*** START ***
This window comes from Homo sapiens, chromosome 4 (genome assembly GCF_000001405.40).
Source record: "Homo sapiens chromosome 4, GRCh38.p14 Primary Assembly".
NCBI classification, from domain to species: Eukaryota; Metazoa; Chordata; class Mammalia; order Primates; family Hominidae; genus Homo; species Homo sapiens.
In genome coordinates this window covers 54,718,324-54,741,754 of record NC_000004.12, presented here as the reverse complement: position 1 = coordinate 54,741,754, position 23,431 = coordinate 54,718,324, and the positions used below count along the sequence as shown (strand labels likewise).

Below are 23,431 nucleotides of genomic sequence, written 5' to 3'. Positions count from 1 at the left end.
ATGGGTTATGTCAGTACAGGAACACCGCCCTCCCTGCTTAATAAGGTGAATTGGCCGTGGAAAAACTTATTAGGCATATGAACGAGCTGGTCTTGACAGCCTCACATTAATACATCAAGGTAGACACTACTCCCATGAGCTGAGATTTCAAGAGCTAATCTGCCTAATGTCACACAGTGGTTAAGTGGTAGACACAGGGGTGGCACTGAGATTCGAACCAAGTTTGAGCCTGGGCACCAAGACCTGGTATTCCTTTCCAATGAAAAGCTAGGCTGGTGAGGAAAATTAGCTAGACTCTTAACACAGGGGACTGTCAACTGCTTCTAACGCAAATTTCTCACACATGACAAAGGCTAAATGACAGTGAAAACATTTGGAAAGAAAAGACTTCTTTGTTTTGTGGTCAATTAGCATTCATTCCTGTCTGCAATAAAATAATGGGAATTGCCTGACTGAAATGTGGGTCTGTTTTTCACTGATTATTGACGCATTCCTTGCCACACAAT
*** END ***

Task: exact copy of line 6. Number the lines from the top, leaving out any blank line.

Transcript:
ATGGGTTATGTCAGTACAGGAACACCGCCCTCCCTGCTTAATAAGGTGAATTGGCCGTGGAAAAACTTATTAGGCATATGAACGAGCTGGTCTTGACAGCCTCACATTAATACATCAAGGTAGACACTACTCCCATGAGCTGAGATTTCAAGAGCTAATCTGCCTAATGTCACACAGTGGTTAAGTGGTAGACACAGGGGTGGCACTGAGATTCGAACCAAGTTTGAGCCTGGGCACCAAGACCTGGTATTCCTTTCCAATGAAAAGCTAGGCTGGTGAGGAAAATTAGCTAGACTCTTAACACAGGGGACTGTCAACTGCTTCTAACGCAAATTTCTCACACATGACAAAGGCTAAATGACAGTGAAAACATTTGGAAAGAAAAGACTTCTTTGTTTTGTGGTCAATTAGCATTCATTCCTGTCTGCAATAAAATAATGGGAATTGCCTGACTGAAATGTGGGTCTGTTTTTCACTGATTATTGACGCATTCCTTGCCACACAAT